New Cambridge Centre Aims to Create Decentralised Marketplace

Cambridge Starts Crypto Research Project With IMF & BIS
  • New Cambridge center to build a decentralized carbon credit market
  • The decentralized marketplace is built on the energy-efficient Tezos blockchain.
  • NbS projects, however, are chronically underfunded.

New Cambridge center to build a decentralized carbon credit market and support global reforestation will bring together computer scientists and conservation scientists.

In addition to offering support to students and researchers in computer science, environmental science, economics, and economics, the Cambridge Centre for Carbon Credits (4C) is also aiming to develop a decentralized marketplace where purchasers of carbon credits can fund trusted projects.

It is the Centre’s vision to support a sustainable future through technology, which is why the Centre is building its decentralized marketplace on the energy-efficient Tezos blockchain. Through market-based instruments, the marketplace seeks to accelerate the number of real nature-based conservation and restoration projects.

The role of nature-based solutions in mitigating climate change is vital, particularly in forests. The public and governments are increasingly calling for the implementation of nature-based solutions (NbS) capable of sequestering several gigatons of carbon each year and protecting biodiversity. NbS projects, however, are chronically underfunded.

Centre Director Dr. Anil Madhavapeddy said,

“Current accreditation systems that measure and report the value of carbon and related benefits like biodiversity conservation and poverty reduction rendered by NbS are costly, slow and inaccurate,”

Moreover, the NbS carbon credits have been undermined by these systems. Carbon credit purchasers must be able to fund nature-based projects directly and confidently through a decentralized market. It is the Centre’s goal to close this gap.

A scalable trusted NbS marketplace will be prototyped through support for 12 PhD students and postdoctoral fellows. The Centre for Doctoral Training in Artificial Intelligence for Environment Risk will fund researchers from the Department of Computer Science and Technology, the Department of Zoology, and the Department of Plant Sciences.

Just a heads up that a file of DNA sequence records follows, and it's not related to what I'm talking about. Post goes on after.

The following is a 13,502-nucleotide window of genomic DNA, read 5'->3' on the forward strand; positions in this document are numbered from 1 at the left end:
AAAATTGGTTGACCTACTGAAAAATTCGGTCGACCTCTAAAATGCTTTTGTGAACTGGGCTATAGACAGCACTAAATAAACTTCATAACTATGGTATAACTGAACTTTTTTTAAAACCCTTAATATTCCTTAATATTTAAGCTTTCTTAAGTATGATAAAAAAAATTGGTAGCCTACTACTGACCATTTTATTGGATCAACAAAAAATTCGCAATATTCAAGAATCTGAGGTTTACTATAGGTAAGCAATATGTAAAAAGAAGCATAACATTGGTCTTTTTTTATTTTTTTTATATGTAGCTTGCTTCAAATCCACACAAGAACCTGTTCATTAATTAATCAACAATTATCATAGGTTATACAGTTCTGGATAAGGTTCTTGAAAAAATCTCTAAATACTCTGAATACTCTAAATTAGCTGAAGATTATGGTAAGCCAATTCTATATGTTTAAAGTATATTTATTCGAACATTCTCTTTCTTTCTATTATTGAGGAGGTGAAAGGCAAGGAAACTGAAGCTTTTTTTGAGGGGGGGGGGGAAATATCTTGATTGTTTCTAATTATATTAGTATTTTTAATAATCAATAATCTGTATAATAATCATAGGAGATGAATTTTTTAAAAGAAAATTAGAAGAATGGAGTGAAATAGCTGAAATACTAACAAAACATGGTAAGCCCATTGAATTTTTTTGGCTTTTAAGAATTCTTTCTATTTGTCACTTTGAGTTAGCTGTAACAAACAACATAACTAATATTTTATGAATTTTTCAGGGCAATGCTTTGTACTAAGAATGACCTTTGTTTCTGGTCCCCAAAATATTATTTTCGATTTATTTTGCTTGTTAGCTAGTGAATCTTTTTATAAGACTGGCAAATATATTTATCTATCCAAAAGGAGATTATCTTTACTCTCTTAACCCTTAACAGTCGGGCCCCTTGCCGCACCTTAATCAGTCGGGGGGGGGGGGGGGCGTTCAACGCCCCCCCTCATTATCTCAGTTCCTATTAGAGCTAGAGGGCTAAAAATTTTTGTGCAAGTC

Director of the University of Cambridge Conservation Research Institute David Coomes said,

“Conservation strategies are increasingly broadening to include large datasets, remote sensing technologies, and computational approaches. The Centre for Carbon Credits is a ground-breaking initiative that will bring together computer scientists and conservation scientists in a new way.”

Professor Andrew Balmford of the Department of Zoology said: The new commitment to halt and reverse forest loss by 2030 at COP26 emphasizes the importance of forests in carbon capture and helping to keep our planet healthy. It is crucial that the new Centre supports research to develop new, trusted mechanisms for reforestation projects.

Prof. Ann Copestake, Head of the Department of Computer Science and Technology, emphasized the collaborative nature of the Centre: In recent years, we have been focusing more on the use of computer science techniques and technologies to address the climate emergency and the biodiversity crisis. It is wonderful that we are combining the strengths of our research and the expertise of Cambridge’s environmental scientists. The results of this interdisciplinary collaboration should lay the groundwork for tangible solutions to some of the world’s environmental challenges.

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